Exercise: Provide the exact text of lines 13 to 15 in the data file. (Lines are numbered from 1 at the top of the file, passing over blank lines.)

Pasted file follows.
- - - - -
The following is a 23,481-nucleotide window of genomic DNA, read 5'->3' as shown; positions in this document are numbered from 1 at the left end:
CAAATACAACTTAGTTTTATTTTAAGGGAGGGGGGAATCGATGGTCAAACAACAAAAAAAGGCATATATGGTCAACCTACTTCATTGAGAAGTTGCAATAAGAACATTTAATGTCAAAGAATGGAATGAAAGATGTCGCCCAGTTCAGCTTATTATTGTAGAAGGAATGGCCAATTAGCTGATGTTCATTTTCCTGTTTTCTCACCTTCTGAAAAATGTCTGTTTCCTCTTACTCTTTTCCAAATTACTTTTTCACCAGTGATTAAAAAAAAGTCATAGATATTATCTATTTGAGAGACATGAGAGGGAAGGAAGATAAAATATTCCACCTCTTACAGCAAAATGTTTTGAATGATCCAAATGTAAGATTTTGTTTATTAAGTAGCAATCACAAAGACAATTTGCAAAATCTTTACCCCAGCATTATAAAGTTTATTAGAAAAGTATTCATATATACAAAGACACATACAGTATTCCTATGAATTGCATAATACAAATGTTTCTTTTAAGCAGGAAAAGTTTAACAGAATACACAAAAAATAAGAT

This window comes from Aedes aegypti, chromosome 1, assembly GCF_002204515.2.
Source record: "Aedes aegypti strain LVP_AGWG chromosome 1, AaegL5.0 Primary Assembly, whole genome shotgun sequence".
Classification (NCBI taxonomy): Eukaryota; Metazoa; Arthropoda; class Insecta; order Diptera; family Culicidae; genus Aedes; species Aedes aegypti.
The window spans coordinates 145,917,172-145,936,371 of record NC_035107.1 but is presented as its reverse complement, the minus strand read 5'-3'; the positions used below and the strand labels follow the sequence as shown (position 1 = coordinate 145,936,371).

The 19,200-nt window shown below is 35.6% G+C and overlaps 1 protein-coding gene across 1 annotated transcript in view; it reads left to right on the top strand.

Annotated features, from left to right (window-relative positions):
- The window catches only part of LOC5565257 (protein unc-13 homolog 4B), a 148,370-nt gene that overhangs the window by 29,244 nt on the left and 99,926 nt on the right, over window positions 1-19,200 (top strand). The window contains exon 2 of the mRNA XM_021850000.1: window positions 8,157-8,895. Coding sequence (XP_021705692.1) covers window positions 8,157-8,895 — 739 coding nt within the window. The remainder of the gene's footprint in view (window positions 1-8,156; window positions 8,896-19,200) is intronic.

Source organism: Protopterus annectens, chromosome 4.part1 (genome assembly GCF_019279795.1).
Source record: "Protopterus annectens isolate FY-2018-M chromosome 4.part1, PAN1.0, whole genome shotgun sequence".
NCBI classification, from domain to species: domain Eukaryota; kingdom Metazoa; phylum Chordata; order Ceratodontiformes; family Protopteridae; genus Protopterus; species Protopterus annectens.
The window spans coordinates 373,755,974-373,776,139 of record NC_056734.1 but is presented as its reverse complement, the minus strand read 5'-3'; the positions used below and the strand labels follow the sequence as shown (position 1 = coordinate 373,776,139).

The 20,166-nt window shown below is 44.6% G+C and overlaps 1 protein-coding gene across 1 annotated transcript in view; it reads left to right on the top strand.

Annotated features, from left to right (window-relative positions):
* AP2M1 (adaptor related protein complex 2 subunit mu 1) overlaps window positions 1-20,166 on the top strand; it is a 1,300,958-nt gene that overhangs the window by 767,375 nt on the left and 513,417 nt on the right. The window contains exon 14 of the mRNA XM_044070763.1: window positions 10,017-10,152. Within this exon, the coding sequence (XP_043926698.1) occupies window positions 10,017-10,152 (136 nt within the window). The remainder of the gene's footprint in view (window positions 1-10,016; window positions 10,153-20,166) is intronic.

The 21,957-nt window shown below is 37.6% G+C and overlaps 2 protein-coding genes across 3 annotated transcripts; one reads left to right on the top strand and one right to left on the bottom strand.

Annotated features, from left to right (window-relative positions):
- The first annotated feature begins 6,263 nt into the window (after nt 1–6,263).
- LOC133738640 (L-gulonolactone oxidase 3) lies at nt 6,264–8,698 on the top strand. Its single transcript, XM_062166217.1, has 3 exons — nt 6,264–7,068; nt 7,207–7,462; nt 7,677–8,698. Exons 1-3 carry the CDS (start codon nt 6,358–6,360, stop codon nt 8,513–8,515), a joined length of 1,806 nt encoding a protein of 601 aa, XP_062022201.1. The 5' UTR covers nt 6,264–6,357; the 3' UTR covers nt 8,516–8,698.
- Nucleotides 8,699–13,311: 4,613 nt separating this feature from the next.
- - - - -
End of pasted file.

The window spans coordinates 373,755,974-373,776,139 of record NC_056734.1 but is presented as its reverse complement, the minus strand read 5'-3'; the positions used below and the strand labels follow the sequence as shown (position 1 = coordinate 373,776,139).

The 20,166-nt window shown below is 44.6% G+C and overlaps 1 protein-coding gene across 1 annotated transcript in view; it reads left to right on the top strand.

Annotated features, from left to right (window-relative positions):